- Genre: contextual analysis with multimodal research & composing
- Audience: educated, curious readers; some are on your side, some are skeptical
- Learning Outcomes: Rhetorical Knowledge; Critical Thinking, Reading, and Writing; Knowledge of Conventions; Processes
- Length: 1500-1750 words
- Sources: minimum of eight credible sources, at least four of which come from peer-reviewed scholarly publications; one of which must be a book
- Background: St. Martin’s e-Handbook: choosing topics (12); conducting research (13); integrating sources (15)
- Sample WRD104 Contextual Analysis
- Sample WRD104 Contextual Analysis
- Sample: The Contextual Effects of Race on White Voter Behavior: The 1989 New York City Mayoral Election
- Sample: “No day shall erase you from the memory of time” and Letter
- Sample: Evaluating the Framing of Islam and Muslims Pre- and Post-9/11
A Contextual Analysis of Articles Published by the New York Times
- Sample: Who Survives on Death Row?: An Individual and Contextual Analysis (PDF)
By this point in the term, and after an individual conference with me, you should have identified an issue or a question that interests you for further inquiry from reading the New York Times: a trend, an idea, an argument or advocacy position, or an ongoing news story.
Your challenges for this project are to first spend some time in inquiry mode, asking questions — to whom does this issue matter? Why? What is interesting about it? What is important about it? What is at stake? — to contextualize your issue and to then, finally, to take a persuasive position on it.
- Consider how the NYT has covered and continues to cover Tupac Shakur.
“Thugs is convicts in God’s prison”: put Shakur’s lyric, “Thug Love” into context with the NYT’s representations of him: what’s at stake in these lyrics? Do they have arguments? Are the lyrics composed for political or aesthetic (or some other) ends? Can the argument in “Much Respect: Toward a Hip-Hop Theory of Punishment” provide a helpful context for analyzing and understanding these lyrics? What do people who research and write about Shakur seem to value? How can you tell?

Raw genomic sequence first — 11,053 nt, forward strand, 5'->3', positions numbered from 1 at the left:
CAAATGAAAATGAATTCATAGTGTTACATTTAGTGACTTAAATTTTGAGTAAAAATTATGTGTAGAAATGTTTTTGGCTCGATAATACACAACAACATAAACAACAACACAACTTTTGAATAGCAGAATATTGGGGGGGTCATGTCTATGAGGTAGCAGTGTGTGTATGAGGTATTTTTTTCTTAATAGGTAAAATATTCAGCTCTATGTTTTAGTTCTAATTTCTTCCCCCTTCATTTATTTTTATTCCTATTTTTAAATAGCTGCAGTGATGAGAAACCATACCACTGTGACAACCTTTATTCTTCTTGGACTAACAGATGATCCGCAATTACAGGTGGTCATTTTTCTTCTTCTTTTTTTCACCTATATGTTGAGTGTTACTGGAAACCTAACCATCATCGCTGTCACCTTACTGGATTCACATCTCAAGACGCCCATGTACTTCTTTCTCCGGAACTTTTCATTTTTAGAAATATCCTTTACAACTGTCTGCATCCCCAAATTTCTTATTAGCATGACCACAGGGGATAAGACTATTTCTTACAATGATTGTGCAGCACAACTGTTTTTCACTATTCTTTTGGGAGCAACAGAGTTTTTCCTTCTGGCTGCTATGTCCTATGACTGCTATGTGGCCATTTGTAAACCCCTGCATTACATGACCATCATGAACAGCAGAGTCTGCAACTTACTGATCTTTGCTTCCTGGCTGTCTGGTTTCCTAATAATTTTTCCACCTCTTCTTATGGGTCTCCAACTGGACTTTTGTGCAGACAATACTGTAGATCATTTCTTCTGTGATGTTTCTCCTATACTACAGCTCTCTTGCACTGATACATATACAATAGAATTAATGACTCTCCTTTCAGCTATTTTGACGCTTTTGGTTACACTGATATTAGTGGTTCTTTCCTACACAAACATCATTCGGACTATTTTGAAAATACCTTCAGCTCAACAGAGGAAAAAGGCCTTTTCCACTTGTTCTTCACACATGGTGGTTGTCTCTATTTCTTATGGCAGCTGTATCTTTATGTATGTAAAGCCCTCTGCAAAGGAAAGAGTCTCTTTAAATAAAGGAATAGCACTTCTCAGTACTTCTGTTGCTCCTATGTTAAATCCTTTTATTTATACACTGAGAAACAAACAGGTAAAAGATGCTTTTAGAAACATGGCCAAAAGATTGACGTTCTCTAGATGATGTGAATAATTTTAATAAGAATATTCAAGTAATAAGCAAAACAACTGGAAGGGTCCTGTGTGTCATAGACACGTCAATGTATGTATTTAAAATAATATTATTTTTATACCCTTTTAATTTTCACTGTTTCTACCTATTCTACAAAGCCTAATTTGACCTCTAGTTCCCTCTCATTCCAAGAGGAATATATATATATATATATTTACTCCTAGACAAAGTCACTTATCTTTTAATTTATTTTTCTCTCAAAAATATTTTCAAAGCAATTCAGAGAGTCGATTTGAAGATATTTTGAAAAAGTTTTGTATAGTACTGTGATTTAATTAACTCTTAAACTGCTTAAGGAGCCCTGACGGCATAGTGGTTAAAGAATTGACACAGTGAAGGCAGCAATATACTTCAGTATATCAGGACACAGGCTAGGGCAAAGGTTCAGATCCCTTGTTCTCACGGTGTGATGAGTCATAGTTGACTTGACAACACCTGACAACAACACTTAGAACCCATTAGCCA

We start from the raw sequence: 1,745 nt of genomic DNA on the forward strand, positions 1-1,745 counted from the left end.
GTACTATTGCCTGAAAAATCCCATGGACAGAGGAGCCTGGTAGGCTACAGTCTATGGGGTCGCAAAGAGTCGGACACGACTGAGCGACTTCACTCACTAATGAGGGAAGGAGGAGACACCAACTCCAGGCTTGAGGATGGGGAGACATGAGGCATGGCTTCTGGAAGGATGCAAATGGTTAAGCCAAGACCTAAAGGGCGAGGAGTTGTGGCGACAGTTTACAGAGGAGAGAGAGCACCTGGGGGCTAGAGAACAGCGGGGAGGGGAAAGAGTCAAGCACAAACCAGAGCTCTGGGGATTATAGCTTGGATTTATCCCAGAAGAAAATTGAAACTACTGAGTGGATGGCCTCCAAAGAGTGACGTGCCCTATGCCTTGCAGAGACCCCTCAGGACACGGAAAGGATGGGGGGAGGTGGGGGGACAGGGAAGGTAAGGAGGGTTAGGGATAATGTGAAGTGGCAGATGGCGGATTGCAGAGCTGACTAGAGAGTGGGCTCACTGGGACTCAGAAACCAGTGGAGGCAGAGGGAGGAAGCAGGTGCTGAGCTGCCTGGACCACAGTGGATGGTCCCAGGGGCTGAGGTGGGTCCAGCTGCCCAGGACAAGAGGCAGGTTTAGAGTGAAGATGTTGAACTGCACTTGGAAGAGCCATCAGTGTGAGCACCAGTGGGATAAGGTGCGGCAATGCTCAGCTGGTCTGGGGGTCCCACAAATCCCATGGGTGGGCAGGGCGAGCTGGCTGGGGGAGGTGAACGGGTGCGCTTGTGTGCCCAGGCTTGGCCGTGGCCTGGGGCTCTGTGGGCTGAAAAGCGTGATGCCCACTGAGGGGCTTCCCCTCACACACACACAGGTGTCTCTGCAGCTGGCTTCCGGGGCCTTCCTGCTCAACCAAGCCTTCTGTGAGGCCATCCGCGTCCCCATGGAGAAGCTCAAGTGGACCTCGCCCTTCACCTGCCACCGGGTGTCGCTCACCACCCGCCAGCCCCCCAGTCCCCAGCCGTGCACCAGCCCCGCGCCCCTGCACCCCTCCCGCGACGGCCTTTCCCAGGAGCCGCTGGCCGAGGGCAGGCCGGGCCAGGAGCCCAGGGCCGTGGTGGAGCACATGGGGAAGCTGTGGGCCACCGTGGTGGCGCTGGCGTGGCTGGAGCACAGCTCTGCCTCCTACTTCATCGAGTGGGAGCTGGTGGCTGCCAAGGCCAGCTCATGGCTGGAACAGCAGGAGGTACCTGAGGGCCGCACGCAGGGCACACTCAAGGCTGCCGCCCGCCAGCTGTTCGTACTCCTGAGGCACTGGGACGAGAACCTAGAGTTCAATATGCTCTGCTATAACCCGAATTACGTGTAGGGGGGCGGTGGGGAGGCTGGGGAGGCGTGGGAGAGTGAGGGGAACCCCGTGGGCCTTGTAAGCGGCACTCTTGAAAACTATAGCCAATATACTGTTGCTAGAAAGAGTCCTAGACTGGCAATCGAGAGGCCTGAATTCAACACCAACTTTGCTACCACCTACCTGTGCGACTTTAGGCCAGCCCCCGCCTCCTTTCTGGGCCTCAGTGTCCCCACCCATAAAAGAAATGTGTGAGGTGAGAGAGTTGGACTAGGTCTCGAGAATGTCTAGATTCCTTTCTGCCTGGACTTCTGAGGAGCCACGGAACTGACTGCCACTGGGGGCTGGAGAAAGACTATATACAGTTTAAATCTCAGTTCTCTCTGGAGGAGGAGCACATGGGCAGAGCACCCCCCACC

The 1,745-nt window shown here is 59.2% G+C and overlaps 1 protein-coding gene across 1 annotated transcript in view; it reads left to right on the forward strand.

- A “reception study,” where you collect, analyze, and discuss examples of how a film or book was received and reviewed. For example, what can the range of responses to — and reviews of — 8 Mile
tell us about where in the public imagination that film resides, and why?
- Last quarter, a student chose to do a textual analysis of the “Fashion & Style” section of the NYT, drawing on several weeks of the newspaper’s textual and visual materials — fashion and style are highly rhetorical activities, she noted — and a contextual analysis project of a section of newspaper could reveal even richer meanings, because it could draw on a wider range of sources. What does the NYT seem to value? How can you tell? What kind of reality does the NYT represent?
- Research the NYT’s archives, using disciplinary key terms from your career, creative, professional, or community aspirations: how does the NYT cover and represent Nicaragua? Or the field of Accounting? Or boxing? Can your contextual analysis reveal, report on, or advocate for a particular position? Yes, it can.
- There is a statue outside of the Student Union — “A Twentieth Century Priest” — of Msgr. John Egan, inscribed with the quote, “What are you doing for justice?” I assume that this is a rhetorical question. But the questions it raises! What is the difference between fairness and justice? Should college students in general, and DePaul students in particular, be active in social-justice issues? Why or why not? How has the NYT covered and represented student activism, social justice, and community organizing? What can this tell us about what people value?
These examples are meant to show the possible scope of a contextual analysis project; I will negotiate yours with you, and will encourage you to invest this time on an issue that you genuinely care about, and for which you want to make compelling, successful arguments. Also note that these representative examples are based on inquiry — not initially on a thesis or based on argument — and that is where we will start: with questions.
- Wed. 4/20: Online library workshop
- Mon. 4/25: Preliminary Inquiry Question
- Mon. 5/2: Project Proposal with three rhetorical precis
- Mon. 5/9: Project First Draft (workshop & peer review)
- Mon. 5/16: Project Second Draft (workshop & peer review)
- Wed. 5/18: Source Remix
- Weeks 8 & 9: Peer reviews and proofreading
- Mon. 5/23: Project Final Draft